The eighteenth-century Irish parliament had its share of larger-than-life characters, as I have pointed out before. One of the most colourful was Thomas Whaley (MP for Newcastle, Co. Down 1785–90 and for Enniscorthy 1798–1800).
The son of an MP, Whaley left school at sixteen years of age with an allowance of £900 a year, and went to Paris with a tutor to ‘complete his education’ – in fact he ran up enormous gambling debts, and had to return to Ireland. He became an MP at eighteen years of age (MPs were supposed to be at least twenty-one).
Whaley was known as ‘Buck’ or ‘Jerusalem’ – he gained the latter sobriquet when he wagered that he would walk to Jerusalem and back within two years. He started off in September 1788 – apparently unconcerned about his parliamentary duties – and arrived back in Dublin in July 1790, thus winning £30,000 or so.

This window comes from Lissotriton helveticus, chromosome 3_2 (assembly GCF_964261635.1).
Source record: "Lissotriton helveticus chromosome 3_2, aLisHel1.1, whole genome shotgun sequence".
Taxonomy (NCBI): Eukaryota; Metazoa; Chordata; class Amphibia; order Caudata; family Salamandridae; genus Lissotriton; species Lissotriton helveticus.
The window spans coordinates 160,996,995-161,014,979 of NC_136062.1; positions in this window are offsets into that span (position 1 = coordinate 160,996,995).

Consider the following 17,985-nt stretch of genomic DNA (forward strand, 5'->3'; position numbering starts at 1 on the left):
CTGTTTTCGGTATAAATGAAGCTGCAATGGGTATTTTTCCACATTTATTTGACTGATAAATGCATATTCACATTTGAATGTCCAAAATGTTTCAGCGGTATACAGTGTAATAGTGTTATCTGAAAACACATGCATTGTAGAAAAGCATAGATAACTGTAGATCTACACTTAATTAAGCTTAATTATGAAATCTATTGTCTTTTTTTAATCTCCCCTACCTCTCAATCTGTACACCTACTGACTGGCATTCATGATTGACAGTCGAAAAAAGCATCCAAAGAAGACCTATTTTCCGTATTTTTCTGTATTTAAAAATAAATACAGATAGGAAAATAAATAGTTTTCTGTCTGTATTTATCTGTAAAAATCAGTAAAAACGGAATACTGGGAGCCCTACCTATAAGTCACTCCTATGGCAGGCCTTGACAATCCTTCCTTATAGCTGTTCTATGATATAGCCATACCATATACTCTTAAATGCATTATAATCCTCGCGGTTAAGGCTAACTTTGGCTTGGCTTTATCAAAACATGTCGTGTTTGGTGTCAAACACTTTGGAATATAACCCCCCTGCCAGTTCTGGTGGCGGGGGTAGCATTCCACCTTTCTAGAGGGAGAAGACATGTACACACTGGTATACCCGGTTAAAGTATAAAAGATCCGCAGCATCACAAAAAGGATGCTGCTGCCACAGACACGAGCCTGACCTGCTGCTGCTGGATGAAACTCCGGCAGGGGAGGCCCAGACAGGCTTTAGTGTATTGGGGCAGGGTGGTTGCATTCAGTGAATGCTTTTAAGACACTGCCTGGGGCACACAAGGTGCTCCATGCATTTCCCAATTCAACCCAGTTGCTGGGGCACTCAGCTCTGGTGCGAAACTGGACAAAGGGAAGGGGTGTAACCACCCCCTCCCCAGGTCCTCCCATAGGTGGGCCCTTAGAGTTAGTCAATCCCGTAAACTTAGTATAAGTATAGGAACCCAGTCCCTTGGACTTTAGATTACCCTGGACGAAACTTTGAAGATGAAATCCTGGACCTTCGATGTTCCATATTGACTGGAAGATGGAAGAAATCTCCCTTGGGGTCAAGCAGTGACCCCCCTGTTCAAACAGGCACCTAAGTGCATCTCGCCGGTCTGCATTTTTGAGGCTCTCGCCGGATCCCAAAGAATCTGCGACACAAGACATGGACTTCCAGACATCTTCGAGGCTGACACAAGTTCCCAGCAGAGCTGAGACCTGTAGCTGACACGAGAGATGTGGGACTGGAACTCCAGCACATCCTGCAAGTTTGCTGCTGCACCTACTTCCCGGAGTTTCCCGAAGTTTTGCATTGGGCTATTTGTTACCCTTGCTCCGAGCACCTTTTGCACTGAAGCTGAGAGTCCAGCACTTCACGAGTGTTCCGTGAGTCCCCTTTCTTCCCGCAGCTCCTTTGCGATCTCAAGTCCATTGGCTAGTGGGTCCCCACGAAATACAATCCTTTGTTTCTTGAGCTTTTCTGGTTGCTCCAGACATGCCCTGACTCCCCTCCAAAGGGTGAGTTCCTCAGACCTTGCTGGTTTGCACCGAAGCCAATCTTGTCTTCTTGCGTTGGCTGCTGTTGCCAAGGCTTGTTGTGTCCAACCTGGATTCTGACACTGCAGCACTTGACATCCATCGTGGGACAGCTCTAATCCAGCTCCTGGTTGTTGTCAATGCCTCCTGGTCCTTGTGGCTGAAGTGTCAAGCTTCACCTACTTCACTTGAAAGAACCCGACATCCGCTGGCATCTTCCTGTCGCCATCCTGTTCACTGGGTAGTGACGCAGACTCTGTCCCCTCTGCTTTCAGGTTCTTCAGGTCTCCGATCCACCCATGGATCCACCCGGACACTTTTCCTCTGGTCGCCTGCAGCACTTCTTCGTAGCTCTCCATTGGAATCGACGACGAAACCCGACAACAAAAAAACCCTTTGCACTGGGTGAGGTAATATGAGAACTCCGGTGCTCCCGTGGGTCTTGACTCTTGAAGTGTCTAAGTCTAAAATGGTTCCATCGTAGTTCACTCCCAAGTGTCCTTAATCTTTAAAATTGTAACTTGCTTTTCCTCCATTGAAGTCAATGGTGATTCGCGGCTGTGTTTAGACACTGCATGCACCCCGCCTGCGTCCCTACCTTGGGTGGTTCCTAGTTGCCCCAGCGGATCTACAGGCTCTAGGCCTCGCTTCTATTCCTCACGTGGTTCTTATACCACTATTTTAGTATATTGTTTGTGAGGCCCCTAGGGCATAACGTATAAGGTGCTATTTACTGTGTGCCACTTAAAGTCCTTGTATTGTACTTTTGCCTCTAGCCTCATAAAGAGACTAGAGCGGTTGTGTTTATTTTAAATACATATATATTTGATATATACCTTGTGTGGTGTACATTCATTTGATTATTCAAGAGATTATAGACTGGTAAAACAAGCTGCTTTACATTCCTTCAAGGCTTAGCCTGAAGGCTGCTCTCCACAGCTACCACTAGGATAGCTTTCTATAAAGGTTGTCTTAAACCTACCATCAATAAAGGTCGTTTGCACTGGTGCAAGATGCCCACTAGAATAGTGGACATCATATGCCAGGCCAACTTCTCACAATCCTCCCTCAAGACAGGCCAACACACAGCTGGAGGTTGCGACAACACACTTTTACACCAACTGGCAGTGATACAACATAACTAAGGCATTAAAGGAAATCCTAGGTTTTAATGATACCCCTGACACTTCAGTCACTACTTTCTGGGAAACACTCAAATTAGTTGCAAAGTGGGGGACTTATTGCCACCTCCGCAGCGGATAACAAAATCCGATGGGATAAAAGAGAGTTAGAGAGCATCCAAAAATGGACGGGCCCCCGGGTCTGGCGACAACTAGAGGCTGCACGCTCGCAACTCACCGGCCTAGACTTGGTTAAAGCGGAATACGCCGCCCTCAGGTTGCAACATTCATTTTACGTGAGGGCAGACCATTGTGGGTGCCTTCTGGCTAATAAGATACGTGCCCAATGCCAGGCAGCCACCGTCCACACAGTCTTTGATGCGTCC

Whaley voted against the Union in 1799; he voted in favour in 1800, having received a £4,000 bribe (Cornwallis noted that Whaley was ‘purchased by Lord Castlereagh’). He lived with a Miss Courtney for some years before marrying another woman, and had several illegitimate children.
Whaley died six weeks short of his thirty-fourth birthday, in somewhat mysterious circumstances, while en route from Liverpool to London – apparently he was stabbed at Knutsford by a woman named Sarah or Sally Jenkinson, perhaps because he was ‘paying attention’ to both her and her sister. He was said to have won her in a wager with the Prince of Wales.
A local historian wrote that ‘A strange circumstance took place just before his funeral. The body had been placed in a leaden coffin and brought into the old assembly room, and the workmen had just made up the coffin, when Mr Robinson, an Irishman, who was also a dancing-master of that day, stepping upon the coffin, danced a hornpipe over the body.’
It was recorded at the beginning of the nineteenth century that ‘the estate of the Whaleys, once very considerable, has all been sold’. Whaley’s memoirs, published in 1906, begin: ‘I was born with strong passions, a lively imaginative disposition and a spirit that could brook no restraint’.